Why are some of the world's most advanced economies--France, Germany, Italy, and Japan--suffering stagnant growth and high unemployment? More fundamentally, why do these countries seemingly fail to exercise the kind of economic leadership and innovation that their histories lead us to expect, especially in the innovative high technology sectors that most define our future?
Weak economic performance in these countries is even more puzzling in view of the sharp drop in their birthrates decades ago. Their population pyramids are now skewed towards middle-aged people who are in their most productive years and relatively free from the burden of raising children. Their per capita living standards should thus be substantially higher than in the US, where swarms of kids must be attended to and where new investments must be made just to keep the capital stock growing in step with a swelling population.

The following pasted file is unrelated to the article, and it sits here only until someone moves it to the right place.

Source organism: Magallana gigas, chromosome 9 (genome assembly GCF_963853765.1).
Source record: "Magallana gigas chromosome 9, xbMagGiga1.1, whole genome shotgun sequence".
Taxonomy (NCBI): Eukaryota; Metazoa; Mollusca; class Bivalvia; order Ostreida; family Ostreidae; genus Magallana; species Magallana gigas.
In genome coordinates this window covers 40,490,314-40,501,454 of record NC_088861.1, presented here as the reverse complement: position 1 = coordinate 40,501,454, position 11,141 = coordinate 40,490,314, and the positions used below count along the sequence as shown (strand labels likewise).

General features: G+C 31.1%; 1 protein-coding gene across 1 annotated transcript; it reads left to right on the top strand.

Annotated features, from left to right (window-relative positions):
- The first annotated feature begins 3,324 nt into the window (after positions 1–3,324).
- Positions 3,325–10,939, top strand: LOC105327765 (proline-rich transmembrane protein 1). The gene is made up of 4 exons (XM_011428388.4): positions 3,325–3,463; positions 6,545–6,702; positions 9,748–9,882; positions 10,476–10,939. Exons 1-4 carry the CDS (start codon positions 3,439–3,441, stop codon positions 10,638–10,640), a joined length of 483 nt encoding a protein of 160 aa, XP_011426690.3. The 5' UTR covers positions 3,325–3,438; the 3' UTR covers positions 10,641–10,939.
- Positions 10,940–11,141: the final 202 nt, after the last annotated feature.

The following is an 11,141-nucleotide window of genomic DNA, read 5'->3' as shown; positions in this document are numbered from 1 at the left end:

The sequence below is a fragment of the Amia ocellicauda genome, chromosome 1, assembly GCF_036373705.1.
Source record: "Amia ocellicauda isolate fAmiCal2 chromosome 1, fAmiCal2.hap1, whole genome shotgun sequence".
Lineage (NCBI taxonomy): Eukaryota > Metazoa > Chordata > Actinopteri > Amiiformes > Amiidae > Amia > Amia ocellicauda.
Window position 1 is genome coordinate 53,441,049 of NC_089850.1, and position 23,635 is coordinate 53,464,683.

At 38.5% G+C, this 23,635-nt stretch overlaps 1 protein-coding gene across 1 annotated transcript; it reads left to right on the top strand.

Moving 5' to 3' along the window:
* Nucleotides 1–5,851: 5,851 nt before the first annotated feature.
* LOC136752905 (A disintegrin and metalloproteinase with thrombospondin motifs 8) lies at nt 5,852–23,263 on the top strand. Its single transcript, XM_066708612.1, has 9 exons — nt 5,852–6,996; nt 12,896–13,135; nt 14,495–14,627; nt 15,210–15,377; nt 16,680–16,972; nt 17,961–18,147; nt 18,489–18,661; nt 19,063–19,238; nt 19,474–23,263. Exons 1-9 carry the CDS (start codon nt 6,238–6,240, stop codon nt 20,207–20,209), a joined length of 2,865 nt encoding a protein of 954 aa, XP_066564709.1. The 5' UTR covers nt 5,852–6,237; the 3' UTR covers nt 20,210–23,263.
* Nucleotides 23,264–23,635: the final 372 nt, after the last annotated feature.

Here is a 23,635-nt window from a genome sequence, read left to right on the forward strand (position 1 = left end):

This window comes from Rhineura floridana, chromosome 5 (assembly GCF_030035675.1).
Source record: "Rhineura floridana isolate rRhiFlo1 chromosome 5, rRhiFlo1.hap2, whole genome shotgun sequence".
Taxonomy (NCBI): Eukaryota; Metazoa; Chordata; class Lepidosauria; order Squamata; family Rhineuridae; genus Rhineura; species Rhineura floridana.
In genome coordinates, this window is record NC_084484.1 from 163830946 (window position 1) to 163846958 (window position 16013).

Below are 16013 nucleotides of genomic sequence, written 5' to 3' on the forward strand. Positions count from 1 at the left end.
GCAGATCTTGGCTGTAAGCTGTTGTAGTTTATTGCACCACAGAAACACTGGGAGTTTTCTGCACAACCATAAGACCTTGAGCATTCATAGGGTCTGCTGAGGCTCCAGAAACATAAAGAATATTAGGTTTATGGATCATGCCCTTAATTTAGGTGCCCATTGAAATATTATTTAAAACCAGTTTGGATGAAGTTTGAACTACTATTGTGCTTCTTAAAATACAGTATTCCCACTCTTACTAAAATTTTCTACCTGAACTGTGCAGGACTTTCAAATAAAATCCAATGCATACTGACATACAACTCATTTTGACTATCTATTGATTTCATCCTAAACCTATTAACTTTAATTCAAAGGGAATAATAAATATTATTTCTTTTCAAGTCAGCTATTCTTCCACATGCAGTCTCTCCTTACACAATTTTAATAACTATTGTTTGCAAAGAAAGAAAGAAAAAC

Of course, what is advantageous today may be problematic tomorrow: Europe and Japan will face severe problems when their demographic pyramids tilt towards the elderly, eliminating the temporary demographic advantage they have relative to the US today. But this isn't what ails their economies now .
Edmund Phelps of Columbia University says that these slow-growing countries lack "dynamism," which he defines as a combination of entrepreneurial spirit and the financial institutions to channel it. Both spirit and the necessary financial institutions must be present to enable "creative destruction" - the force Joseph Schumpeter argued sixty years was the engine of capitalist prosperity - to be unleashed.